Vladimir Bukovsky, a Soviet dissident who was exiled to the West in the seventies, was interviewed for the December 2012 edition of the Italian periodical Radici Cristiane. In his discussion Mr. Bukovsky paints a grim picture of the European Union’s metamorphosis into a repressive superstate, a virtual carbon copy of the totalitarian Soviet Union.
Many thanks to Enza Ferreri for the translation:
From the USSR to the Soviet European Union, the Project of Socialist Internationalism — Interview with Vladimir Bukovsky
Vladimir Bukovsky, 70, is one of the most famous ex-political prisoners of the former Soviet Union. He spent a total of twelve years of internment, including prisons, labour camps and psychiatric hospitals, before being ejected and swapped for the Chilean prisoner Luis Corvalan in 1976. Since then he has lived in Cambridge, and took British citizenship.
In 2007 he co-authored with Pavel Stroilov EUSSR: The Soviet Roots of European Integration in which he reconstructs, on the basis of documents copied from the Soviet archives in 1992, plans to transform the European Union into a Union of Socialist Republics in all ways identical to the former Soviet Union.
Radici Cristianehas asked his opinion on current developments.
Mr. Bukovsky, at least since 2000 you have been saying that the European Union is the exact copy of the Soviet Union. Aspects in common highlighted by you include the new Europe’s structure itself: a union of republics with a socialist structure, run by a handful of unelected people who make typical Bolshevik promises — equality, fairness and justice — and do not recognize nations, but only citizens of a new people, with “European” instead of “Soviet”. In common, in addition, the two unions have the typical corruption of a socialist republic, a corruption organized from the top, aggressiveness towards the outside and even gulags inside. Many years later, are the events proving you right?
You forgot the similarity in the way they started. How was the USSR created? Of course, by military force, but also by forcing the republics to join through financial threat, making them economically fearful. So there we are.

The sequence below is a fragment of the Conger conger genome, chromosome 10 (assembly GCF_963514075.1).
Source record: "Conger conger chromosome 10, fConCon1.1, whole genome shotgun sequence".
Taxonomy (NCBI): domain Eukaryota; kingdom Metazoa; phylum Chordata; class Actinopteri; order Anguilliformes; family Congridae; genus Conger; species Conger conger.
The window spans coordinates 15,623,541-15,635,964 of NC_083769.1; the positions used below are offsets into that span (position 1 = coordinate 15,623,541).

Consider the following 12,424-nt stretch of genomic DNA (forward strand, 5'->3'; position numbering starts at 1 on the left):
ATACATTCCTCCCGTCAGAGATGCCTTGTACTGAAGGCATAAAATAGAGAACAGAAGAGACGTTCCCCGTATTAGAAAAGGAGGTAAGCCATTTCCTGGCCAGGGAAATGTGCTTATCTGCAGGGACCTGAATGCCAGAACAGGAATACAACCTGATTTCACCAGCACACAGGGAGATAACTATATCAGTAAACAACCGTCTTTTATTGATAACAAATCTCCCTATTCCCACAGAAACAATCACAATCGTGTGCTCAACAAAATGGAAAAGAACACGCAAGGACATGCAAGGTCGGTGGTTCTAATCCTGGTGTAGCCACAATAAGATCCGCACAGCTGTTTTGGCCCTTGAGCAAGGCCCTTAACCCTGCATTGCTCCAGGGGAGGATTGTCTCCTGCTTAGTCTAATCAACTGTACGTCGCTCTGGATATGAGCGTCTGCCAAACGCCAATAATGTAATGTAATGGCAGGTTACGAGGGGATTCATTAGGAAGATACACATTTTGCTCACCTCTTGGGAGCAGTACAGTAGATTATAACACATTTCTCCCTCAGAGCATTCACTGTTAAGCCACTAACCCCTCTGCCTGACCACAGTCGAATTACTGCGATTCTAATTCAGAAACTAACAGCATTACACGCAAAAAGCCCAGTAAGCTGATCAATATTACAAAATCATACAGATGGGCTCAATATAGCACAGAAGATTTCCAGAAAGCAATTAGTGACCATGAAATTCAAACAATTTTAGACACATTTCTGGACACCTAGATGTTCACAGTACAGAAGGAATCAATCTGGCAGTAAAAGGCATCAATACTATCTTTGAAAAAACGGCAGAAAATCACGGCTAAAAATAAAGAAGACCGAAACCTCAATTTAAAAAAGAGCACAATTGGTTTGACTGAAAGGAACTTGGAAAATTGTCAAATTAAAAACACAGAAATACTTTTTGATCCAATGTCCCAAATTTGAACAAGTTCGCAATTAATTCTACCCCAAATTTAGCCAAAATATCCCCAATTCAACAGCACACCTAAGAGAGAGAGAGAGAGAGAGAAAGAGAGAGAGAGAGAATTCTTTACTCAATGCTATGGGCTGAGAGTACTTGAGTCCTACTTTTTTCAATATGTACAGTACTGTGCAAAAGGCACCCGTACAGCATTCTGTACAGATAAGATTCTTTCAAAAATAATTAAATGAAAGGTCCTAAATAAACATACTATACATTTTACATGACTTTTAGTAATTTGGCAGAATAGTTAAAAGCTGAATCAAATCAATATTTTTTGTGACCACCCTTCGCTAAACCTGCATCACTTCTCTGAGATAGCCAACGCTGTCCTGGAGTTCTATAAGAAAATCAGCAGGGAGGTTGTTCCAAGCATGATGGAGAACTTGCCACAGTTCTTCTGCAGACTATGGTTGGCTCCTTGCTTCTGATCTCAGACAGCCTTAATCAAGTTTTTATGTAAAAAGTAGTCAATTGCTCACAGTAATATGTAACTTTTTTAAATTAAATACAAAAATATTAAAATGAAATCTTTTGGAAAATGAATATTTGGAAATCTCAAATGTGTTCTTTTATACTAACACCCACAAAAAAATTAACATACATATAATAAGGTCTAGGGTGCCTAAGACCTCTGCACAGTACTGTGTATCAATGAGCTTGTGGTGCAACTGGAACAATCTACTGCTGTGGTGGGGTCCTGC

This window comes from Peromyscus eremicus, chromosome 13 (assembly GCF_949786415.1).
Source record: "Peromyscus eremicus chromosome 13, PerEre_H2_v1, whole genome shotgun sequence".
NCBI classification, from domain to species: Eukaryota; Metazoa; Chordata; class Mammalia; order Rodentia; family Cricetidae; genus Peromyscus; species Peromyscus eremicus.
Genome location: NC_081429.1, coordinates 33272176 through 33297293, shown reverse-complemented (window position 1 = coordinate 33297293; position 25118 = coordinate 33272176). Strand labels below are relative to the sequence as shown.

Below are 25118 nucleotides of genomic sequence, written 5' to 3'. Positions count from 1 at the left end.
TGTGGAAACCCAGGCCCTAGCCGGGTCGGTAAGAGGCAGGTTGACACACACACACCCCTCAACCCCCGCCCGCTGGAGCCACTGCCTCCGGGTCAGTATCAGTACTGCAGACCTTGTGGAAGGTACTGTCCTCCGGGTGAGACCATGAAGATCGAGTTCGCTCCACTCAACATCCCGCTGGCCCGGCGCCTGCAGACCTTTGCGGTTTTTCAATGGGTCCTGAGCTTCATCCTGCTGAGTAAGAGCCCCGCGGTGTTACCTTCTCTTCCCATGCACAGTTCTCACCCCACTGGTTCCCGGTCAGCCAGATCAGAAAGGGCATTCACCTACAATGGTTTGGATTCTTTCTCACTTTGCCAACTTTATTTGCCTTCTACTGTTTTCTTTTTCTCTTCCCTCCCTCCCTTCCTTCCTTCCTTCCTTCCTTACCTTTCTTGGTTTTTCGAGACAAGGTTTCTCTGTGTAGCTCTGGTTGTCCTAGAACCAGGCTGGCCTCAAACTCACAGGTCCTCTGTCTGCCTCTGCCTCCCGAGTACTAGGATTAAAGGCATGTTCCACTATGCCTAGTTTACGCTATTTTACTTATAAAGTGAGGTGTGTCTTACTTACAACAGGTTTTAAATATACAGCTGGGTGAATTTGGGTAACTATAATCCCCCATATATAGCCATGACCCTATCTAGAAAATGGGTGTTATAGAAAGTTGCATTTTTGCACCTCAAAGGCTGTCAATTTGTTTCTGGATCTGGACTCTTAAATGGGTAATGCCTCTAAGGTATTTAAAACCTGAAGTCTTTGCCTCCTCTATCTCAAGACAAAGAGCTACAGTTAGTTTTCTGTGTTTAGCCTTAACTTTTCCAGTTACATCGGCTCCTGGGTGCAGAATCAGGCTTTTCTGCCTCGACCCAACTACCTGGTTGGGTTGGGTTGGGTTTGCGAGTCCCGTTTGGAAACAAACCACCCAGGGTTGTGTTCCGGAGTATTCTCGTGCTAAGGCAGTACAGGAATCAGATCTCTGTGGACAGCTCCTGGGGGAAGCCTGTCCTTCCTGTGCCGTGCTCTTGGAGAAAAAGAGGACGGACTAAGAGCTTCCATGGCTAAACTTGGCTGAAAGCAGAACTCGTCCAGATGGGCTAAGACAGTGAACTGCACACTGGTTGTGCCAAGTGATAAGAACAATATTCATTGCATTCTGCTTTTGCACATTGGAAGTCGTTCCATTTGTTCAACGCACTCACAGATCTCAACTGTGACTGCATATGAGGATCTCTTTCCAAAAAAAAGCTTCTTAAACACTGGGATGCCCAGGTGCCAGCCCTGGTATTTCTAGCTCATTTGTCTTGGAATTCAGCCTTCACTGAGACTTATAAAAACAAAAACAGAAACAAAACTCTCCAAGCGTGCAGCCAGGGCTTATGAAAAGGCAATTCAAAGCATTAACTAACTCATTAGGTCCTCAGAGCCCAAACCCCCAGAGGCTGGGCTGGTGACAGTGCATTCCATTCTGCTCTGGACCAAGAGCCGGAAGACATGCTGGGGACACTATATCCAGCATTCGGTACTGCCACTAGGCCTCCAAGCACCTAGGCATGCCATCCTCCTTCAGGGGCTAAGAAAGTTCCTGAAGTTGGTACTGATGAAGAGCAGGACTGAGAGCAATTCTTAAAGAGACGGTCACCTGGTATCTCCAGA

But we are still at the beginning, at the first stage. The ultimate goal of all unions that have been built so far does not end with the submission to the control of Brussels, but it goes further. The target is the building of a single state, under one world government, with a single law, a single pension…
The financial crises serve to push in this direction.
General impoverishment would then be desired?
It is the very concept of “union” that removes flexibility from the economy. A single economy makes impossible the constant adjustments necessary to facilitate trade.
Don’t let’s forget that the Soviet Union went bankrupt. Of course, we were far ahead on the road to integration towards a single state: not just a single currency, but also one people. And the Soviet Union, in contrast to Europe, had enormous resources, so, every time it was on the verge of bankruptcy, it would discover new resources: oil, diamonds, gold… That’s what made them carry on. Otherwise they would not have failed in the eighties, but by the end of the thirties.
You said that the crisis was the first stage. What about the second?
Over time there is a development of distrust that can lead to hostility. That is the next stage. Examples abound, just think of Yugoslavia, the USSR… Countries forced to live under the same roof. I myself grew up under a federal flag. But it is a pressure cooker that sooner or later blows up.
Is this why they are gradually unifying the military?
It still has to do with the construction of a single state. One government, one president, one policy. The economic difficulties help to reduce the sovereignty, because people are more willing to accept and obey. In Italy not coincidentally you have an unelected Prime Minister.
Are they using the economy to crush the nation state? It seems to me that they use it to crush people. They manipulate people to prevent them from opposing the new policy, which must, on the contrary, appear to them as the only hope.
Are they therefore all socialists in Brussels?